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The Atlanta Journal-Constitution reports that Georgia plans to challenge the Food and Drug Administration (FDA) call for all jalapeño peppers to be taken off store shelves because of concerns that they are the source of the current salmonella outbreak that has sickened more than 1,200 people in 47 states.

State Department of Agriculture Commissioner Tommy Irvin said yesterday that he has sent inspectors to collect jalapeño pepper samples from the Georgia farms that produce them, and if the results show that they are salmonella-free, he will ask supermarkets to put Georgia jalapeño peppers back on store shelves.

"I don't want to be too harsh on Food and Drug, but we think that they're overreacting," Irvin tells the paper.

FDA said that all raw jalapeño peppers and Serrano peppers should be pulled from shelves and discarded, regardless of origin, after it found a single contaminated pepper that came from Mexico in a Texas distribution center.

FDA has not yet responded to the challenge from Georgia.

Results from the Georgia testing are expected to be available by Monday at the latest.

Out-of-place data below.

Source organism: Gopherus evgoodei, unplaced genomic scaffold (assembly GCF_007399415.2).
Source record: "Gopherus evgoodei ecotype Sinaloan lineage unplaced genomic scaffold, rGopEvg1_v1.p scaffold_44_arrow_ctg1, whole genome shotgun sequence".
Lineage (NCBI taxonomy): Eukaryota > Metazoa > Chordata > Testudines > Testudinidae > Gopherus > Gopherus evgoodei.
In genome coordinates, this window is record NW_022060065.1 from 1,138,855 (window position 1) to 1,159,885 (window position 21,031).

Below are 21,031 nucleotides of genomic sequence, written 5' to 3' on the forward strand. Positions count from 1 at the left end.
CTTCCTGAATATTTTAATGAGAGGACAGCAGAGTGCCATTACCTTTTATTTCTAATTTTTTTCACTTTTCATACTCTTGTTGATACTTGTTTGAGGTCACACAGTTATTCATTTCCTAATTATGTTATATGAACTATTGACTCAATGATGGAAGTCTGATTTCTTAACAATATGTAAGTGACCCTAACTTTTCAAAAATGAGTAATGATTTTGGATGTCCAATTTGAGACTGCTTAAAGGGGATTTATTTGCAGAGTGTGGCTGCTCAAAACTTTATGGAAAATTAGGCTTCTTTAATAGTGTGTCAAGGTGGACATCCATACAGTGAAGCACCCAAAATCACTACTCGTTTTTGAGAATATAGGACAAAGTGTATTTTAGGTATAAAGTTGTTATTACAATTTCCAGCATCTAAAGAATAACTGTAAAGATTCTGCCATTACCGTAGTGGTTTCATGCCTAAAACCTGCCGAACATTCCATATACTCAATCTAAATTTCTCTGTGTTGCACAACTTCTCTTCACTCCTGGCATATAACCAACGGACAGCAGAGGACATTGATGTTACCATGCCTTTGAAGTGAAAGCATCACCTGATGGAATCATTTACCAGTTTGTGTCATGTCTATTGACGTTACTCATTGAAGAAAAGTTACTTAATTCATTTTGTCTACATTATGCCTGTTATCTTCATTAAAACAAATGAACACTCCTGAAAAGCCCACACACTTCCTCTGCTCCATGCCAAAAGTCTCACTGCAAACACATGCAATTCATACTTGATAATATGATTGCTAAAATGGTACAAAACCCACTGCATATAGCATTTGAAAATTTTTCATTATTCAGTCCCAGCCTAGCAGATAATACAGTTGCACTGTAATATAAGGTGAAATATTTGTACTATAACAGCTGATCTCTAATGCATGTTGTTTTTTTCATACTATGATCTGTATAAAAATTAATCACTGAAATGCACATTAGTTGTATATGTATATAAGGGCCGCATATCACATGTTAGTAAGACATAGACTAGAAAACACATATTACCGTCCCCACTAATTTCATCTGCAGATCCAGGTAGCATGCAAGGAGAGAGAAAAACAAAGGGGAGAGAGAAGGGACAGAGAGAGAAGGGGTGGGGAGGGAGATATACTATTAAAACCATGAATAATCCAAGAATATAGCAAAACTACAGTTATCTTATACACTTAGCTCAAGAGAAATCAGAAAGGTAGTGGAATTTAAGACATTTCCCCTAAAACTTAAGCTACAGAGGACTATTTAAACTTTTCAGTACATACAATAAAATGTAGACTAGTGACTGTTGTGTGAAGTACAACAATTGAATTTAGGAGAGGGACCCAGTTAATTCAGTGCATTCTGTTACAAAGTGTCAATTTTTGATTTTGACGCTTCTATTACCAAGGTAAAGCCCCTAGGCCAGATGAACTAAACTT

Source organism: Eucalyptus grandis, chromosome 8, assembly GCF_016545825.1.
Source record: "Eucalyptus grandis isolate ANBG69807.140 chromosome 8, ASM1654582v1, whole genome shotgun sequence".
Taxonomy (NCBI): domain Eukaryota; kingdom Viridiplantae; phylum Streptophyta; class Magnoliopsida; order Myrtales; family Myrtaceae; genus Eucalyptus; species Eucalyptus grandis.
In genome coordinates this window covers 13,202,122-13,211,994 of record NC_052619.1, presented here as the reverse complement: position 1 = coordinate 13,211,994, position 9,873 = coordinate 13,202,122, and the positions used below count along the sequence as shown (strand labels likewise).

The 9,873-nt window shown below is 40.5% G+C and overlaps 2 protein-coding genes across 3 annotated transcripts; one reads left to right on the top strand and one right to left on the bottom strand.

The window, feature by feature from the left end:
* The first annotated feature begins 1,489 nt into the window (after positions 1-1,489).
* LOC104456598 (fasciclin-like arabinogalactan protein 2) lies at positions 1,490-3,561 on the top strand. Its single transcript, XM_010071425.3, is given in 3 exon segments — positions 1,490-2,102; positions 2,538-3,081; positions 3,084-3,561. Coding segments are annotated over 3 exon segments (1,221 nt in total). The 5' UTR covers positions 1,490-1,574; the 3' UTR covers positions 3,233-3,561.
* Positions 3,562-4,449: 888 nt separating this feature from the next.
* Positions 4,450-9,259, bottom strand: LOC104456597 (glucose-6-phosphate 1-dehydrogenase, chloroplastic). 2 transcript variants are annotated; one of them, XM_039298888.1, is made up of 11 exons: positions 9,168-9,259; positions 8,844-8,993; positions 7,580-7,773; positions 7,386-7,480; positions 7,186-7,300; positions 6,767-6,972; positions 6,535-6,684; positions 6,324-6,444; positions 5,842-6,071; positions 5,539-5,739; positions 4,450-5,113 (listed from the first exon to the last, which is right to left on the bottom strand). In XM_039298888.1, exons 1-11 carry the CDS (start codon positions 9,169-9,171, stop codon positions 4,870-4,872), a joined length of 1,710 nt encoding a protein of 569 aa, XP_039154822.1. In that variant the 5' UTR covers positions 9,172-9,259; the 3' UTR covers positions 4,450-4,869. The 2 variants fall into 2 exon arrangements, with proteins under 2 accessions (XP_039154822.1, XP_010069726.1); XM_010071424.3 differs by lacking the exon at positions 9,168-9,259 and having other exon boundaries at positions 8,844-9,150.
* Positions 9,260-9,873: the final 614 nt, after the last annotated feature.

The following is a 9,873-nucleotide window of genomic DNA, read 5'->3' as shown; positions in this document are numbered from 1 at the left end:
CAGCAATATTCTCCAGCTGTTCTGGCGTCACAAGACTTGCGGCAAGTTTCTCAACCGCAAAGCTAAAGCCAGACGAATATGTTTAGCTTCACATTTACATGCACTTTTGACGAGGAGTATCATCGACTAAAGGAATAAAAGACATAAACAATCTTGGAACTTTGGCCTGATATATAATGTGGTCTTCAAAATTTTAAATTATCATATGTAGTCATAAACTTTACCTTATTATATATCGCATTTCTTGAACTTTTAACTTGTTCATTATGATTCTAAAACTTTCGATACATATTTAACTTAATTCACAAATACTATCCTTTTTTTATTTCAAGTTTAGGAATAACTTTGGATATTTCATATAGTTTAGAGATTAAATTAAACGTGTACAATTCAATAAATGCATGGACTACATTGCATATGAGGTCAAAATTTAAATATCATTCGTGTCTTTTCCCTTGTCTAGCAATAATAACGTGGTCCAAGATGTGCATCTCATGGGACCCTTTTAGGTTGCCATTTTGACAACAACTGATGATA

KC's View:
There seems to be such rampant dissatisfaction with FDA these days that it seems completely reasonable that companies and state governments may start challenging them.

However, there may be more than enough blame to go around. Interesting piece carried in the Washington Post this morning suggesting that as stories about foodborne illnesses continue to make headlines, some of the fault may be directly attributed to the food industry.

“The industry pressured the Bush administration years ago to limit the paperwork companies would have to keep to help U.S. health investigators quickly trace produce that sickens consumers, according to interviews and government reports reviewed by The Associated Press.

“The White House also killed a plan to require the industry to maintain electronic tracking records that could be reviewed easily during a crisis to search for an outbreak's source. Companies complained the proposals were too burdensome and costly, and warned they could disrupt the availability of consumers' favorite foods.

“The apparent but unintended consequences of the lobbying success: a paper record-keeping system that has slowed investigators, with estimated business losses of $250 million.”